Historic homes are without a doubt some of the most charming real estate available. They can also become costly investments due to the maintenance and restoration they sometimes require. If you’ve purchased a historic home and want to revitalize it, here are a few tips to get started with the restoration process.
Make a Plan
Most home renovations don’t go as planned and historic homes are no different. Before getting started, put everything down on paper, from your home’s current condition to the future vision you see. It may seem pointless to create plans, but plans are like an outline. They help you see the overall picture, know what to expect at each step, and how to adjust for unexpected surprises.
Create a Realistic Budget
This goes hand in hand with the plan. Restoring a historic home can get quite costly, especially given some of the complexities you’ll come across in older homes. Recreating or restoring original pieces, hiring people with the expertise to work with an old home, and maybe even having to bring certain things up to code will add up. While it may sound excessive, consider a contingency budget that’s roughly 40 percent of your estimated budget to account for the unplanned.
Historic homes often have good space that is used inadequately, like formal sitting rooms or dining rooms. Before diving into a restoration project, decide if keeping the formal sitting room that no one uses is going to be most beneficial to your family (or any other family that may eventually live here if you sell). There’s lots of opportunity in historic homes to repurpose the space and make it more functional. This is especially true of historic homes with basement and attics, which often aren’t finished but can be turned into livable space a lot of the time.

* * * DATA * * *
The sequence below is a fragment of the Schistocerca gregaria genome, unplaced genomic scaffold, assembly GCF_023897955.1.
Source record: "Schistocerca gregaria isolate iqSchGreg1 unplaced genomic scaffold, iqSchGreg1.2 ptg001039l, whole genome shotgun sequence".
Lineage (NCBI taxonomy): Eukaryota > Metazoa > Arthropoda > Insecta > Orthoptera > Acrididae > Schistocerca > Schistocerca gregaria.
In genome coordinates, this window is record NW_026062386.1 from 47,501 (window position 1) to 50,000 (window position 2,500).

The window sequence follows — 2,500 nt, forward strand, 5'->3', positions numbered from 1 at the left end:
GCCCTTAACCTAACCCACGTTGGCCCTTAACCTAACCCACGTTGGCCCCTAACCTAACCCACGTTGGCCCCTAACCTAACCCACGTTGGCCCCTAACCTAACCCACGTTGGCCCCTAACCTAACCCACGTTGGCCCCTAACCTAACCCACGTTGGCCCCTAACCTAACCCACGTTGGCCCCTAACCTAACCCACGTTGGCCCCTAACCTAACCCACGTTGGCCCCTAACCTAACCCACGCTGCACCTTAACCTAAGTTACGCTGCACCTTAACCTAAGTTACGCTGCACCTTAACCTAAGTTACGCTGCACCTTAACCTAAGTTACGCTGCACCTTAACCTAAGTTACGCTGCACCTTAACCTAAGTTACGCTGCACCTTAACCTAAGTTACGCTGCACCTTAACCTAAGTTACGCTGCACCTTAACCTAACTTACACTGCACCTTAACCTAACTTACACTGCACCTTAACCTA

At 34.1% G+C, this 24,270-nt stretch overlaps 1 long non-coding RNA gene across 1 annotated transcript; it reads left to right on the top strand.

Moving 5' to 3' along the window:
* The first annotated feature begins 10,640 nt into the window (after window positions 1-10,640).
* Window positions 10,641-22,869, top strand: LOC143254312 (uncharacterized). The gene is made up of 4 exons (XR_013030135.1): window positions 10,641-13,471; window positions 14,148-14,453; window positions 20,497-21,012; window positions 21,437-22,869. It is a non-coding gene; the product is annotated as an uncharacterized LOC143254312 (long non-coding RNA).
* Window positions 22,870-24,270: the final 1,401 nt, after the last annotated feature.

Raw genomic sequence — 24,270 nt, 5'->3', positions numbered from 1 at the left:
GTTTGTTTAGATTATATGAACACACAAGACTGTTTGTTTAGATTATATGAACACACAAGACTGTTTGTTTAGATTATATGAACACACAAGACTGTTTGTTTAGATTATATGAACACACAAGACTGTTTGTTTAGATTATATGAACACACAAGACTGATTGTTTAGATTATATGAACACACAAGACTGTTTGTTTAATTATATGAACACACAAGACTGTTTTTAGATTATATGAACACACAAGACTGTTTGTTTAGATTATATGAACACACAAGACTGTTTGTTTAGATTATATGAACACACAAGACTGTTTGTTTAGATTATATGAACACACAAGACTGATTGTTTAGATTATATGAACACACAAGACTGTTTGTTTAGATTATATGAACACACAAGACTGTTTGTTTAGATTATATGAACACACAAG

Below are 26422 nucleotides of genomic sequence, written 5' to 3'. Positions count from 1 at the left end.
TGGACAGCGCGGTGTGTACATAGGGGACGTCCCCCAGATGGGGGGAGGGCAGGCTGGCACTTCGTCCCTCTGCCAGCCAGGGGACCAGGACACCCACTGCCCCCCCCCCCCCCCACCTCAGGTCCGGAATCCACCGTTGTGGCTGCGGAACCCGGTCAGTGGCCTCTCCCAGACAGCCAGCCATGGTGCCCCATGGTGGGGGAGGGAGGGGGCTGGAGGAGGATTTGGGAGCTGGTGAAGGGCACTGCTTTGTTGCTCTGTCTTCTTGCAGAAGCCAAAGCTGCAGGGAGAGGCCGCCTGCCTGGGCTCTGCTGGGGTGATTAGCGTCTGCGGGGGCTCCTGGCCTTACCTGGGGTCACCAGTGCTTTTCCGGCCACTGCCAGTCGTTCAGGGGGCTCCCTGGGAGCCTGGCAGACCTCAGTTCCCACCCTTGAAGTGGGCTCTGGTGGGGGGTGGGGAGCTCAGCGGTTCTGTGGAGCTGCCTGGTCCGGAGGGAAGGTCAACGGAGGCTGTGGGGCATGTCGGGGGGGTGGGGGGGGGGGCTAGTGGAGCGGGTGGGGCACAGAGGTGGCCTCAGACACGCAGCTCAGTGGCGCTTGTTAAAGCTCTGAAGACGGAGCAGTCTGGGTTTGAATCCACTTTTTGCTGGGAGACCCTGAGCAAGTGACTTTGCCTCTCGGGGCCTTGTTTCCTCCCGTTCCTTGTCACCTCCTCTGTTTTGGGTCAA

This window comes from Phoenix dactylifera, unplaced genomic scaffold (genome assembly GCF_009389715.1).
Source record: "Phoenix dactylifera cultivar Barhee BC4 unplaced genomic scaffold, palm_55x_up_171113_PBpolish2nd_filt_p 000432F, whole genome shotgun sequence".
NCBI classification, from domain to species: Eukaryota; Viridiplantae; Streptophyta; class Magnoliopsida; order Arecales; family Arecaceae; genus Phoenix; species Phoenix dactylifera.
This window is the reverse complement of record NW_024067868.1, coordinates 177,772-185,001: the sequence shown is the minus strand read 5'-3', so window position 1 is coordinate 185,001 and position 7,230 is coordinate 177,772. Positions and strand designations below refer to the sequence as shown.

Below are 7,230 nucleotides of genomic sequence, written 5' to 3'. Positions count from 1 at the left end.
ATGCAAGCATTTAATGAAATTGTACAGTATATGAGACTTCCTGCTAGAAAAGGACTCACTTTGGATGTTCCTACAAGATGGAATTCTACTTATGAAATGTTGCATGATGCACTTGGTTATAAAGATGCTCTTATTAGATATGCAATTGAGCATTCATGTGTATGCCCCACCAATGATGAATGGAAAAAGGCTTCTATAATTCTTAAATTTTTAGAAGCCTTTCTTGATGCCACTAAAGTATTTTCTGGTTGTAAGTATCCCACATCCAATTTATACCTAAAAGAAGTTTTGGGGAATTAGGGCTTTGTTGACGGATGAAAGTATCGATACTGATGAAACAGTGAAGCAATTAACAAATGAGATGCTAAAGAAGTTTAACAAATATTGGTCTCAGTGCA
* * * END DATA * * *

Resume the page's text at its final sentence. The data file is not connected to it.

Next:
Ignoring the Outside
It may surprise you, but plenty of people start making home improvement plans without considering the outside. Homeowners most often think of their immediate living space, not what others see at first glance. If you decide to live in a historic home, look at it as part of your ownership responsibilities to maintain a beautiful exterior–the kind people expect when they hear “historic home.” Aside from just looking better, one of the main benefits of facade restoration is curb appeal, which is huge if you ever plan to sell your house.
Having a historic home is a pretty big feat in and of itself, but restoring this home can be quite exciting and challenging as well. There’s no need to be overwhelmed by the daunting task, instead break it down into more manageable concepts. Remember the tips above and start slowly as you restore your historic home.